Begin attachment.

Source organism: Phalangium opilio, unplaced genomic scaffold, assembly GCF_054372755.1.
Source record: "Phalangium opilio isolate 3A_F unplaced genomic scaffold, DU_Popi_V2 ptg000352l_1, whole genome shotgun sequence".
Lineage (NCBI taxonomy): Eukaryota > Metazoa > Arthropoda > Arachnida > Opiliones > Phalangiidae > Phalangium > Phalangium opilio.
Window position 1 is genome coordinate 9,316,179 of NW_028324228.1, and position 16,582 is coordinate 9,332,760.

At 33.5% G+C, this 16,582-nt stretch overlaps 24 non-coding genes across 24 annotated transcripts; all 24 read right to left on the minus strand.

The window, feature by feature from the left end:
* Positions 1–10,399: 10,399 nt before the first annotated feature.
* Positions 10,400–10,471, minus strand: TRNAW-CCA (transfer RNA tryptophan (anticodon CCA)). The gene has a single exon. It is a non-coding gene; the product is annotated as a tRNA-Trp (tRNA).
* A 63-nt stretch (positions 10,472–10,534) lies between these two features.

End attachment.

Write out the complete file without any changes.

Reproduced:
Source organism: Phalangium opilio, unplaced genomic scaffold, assembly GCF_054372755.1.
Source record: "Phalangium opilio isolate 3A_F unplaced genomic scaffold, DU_Popi_V2 ptg000352l_1, whole genome shotgun sequence".
Lineage (NCBI taxonomy): Eukaryota > Metazoa > Arthropoda > Arachnida > Opiliones > Phalangiidae > Phalangium > Phalangium opilio.
Window position 1 is genome coordinate 9,316,179 of NW_028324228.1, and position 16,582 is coordinate 9,332,760.

At 33.5% G+C, this 16,582-nt stretch overlaps 24 non-coding genes across 24 annotated transcripts; all 24 read right to left on the minus strand.

The window, feature by feature from the left end:
* Positions 1–10,399: 10,399 nt before the first annotated feature.
* Positions 10,400–10,471, minus strand: TRNAW-CCA (transfer RNA tryptophan (anticodon CCA)). The gene has a single exon. It is a non-coding gene; the product is annotated as a tRNA-Trp (tRNA).
* A 63-nt stretch (positions 10,472–10,534) lies between these two features.